Photo © Timothée Geenens

On January 31, 2024, a report on Quebec’s cultural sovereignty in the digital age, signed by Louise Beaudoin, Clément Duhaime, Véronique Guèvremont and Patrick Taillon, was made public. Commissioned last April by Quebec’s Minister of Culture and Communications, Mathieu Lacombe, the report contains 32 recommendations.

The Coalition for the Diversity of Cultural Expressions (CDCE), which represents more than 350,000 creators and professionals and nearly 3,000 companies in the cultural sector in Canada, is delighted to see that the key role played by the UNESCO 2005 Convention on the Protection and Promotion of the Diversity of Cultural Expressions in ensuring the cultural sovereignty of states, including in the digital environment, has been fully reaffirmed.

The CDCE also welcomes the recommendation to “ensure that Canada’s broad cultural exemption is maintained in all trade agreements negotiated by Canada, and that the wording of this clause is revised to adapt it to the specificities of digital trade and the diversity of cultural content available online”. The inclusion of a general cultural exemption in the trade agreements to which Canada adheres is the primary mission of the CDCE. The Coalition also stresses the importance of linguistic diversity and of supporting French-language cultural content online.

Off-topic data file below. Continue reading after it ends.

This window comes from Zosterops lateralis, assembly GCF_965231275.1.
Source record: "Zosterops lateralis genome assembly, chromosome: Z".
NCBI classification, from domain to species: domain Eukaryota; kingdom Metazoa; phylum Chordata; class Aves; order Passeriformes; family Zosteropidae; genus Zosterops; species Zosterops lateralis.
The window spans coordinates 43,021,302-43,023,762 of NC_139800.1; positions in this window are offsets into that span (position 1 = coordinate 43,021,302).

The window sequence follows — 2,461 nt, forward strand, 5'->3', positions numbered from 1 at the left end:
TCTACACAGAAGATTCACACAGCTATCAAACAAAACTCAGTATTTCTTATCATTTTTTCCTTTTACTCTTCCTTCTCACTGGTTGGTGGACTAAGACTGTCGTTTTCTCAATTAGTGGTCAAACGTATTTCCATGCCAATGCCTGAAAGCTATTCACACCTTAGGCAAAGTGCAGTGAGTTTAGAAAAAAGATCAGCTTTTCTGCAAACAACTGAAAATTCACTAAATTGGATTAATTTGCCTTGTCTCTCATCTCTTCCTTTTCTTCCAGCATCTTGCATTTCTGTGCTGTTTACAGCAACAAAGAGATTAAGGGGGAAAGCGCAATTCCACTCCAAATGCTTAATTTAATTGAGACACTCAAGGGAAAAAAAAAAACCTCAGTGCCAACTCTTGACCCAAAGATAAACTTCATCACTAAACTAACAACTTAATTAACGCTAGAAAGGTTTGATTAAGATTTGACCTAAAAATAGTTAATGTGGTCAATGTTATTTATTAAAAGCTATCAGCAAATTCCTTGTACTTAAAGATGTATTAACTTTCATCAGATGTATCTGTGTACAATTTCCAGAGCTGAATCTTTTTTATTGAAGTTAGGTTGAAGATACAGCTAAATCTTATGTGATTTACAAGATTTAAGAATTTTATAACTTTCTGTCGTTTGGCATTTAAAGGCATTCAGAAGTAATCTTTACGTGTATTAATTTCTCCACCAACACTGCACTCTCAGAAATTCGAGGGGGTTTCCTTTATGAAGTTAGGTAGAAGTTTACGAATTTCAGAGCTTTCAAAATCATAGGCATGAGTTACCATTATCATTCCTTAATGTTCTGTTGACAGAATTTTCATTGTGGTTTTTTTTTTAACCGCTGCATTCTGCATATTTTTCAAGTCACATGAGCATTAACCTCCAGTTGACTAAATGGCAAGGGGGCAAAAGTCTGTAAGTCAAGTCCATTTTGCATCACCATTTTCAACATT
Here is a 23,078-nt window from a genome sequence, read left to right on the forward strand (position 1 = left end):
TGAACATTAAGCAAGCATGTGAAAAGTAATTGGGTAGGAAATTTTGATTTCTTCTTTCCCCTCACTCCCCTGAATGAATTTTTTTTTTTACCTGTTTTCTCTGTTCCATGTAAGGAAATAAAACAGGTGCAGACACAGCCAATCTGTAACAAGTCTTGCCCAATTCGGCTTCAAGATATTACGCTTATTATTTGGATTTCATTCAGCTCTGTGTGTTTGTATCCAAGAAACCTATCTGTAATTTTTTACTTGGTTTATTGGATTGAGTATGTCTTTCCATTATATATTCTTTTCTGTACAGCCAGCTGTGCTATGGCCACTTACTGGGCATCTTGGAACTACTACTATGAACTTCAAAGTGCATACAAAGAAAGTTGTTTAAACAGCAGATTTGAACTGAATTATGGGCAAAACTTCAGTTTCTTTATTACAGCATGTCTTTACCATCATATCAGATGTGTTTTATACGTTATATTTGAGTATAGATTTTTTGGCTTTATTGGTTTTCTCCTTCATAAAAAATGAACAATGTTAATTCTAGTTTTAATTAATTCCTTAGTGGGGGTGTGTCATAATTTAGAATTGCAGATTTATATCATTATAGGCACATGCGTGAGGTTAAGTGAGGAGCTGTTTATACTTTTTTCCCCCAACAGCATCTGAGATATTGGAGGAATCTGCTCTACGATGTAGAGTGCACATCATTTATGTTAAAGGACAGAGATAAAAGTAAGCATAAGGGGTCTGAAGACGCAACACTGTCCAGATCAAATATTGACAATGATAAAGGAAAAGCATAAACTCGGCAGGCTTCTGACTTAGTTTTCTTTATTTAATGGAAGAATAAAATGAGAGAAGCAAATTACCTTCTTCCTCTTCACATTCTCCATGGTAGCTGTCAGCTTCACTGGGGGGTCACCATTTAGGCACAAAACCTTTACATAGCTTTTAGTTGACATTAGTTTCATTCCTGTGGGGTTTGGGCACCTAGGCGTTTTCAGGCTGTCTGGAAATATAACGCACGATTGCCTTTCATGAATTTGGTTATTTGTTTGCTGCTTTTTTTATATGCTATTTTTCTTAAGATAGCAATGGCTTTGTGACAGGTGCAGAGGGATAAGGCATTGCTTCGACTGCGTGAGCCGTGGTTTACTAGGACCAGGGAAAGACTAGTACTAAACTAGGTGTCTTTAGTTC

“This report rightly highlights the importance for Canada’s cultural community of mobilizing around the UNESCO 2005 Convention on the Protection and Promotion of the Diversity of Cultural Expressions, which protects the right of states to act, for example, to ensure the discoverability of cultural content in the digital environment, and we welcome the report’s recommendations along these lines,” said Marie-Julie Desrochers, Executive Director of the CDCE.

The CDCE plays a pivotal role in this mobilization, ensuring each year that the voice of Quebec and Canadian creators and cultural professionals is heard at UNESCO.

    Cultural sovereignty in the digital environment: experts stress the importance of the 2005 Convention

    Press release
    1 February 2024
    Cultural sovereignty